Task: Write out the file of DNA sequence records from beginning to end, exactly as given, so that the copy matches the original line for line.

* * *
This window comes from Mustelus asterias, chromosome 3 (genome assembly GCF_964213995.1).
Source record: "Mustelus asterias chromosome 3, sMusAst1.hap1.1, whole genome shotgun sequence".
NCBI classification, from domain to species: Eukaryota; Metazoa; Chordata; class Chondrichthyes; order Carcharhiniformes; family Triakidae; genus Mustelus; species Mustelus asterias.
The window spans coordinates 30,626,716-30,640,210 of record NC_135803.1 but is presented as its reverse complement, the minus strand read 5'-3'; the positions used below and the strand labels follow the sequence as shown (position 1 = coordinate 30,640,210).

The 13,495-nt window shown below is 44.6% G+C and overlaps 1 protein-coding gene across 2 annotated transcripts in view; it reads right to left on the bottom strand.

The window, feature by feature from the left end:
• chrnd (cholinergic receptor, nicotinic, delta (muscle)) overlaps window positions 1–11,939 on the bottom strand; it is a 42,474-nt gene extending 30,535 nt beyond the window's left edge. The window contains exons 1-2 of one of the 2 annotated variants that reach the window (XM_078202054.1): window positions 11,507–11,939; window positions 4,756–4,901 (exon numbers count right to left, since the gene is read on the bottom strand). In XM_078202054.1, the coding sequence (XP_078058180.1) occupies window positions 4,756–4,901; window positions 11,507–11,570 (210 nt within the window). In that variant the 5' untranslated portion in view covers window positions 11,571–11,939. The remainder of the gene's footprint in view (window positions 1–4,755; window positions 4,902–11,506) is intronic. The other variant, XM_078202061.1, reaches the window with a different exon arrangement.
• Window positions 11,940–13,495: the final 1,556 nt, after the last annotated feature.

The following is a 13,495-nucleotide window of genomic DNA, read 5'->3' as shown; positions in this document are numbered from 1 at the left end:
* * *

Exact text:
This window comes from Mustelus asterias, chromosome 3 (genome assembly GCF_964213995.1).
Source record: "Mustelus asterias chromosome 3, sMusAst1.hap1.1, whole genome shotgun sequence".
NCBI classification, from domain to species: Eukaryota; Metazoa; Chordata; class Chondrichthyes; order Carcharhiniformes; family Triakidae; genus Mustelus; species Mustelus asterias.
The window spans coordinates 30,626,716-30,640,210 of record NC_135803.1 but is presented as its reverse complement, the minus strand read 5'-3'; the positions used below and the strand labels follow the sequence as shown (position 1 = coordinate 30,640,210).

The 13,495-nt window shown below is 44.6% G+C and overlaps 1 protein-coding gene across 2 annotated transcripts in view; it reads right to left on the bottom strand.

The window, feature by feature from the left end:
• chrnd (cholinergic receptor, nicotinic, delta (muscle)) overlaps window positions 1–11,939 on the bottom strand; it is a 42,474-nt gene extending 30,535 nt beyond the window's left edge. The window contains exons 1-2 of one of the 2 annotated variants that reach the window (XM_078202054.1): window positions 11,507–11,939; window positions 4,756–4,901 (exon numbers count right to left, since the gene is read on the bottom strand). In XM_078202054.1, the coding sequence (XP_078058180.1) occupies window positions 4,756–4,901; window positions 11,507–11,570 (210 nt within the window). In that variant the 5' untranslated portion in view covers window positions 11,571–11,939. The remainder of the gene's footprint in view (window positions 1–4,755; window positions 4,902–11,506) is intronic. The other variant, XM_078202061.1, reaches the window with a different exon arrangement.
• Window positions 11,940–13,495: the final 1,556 nt, after the last annotated feature.

The following is a 13,495-nucleotide window of genomic DNA, read 5'->3' as shown; positions in this document are numbered from 1 at the left end: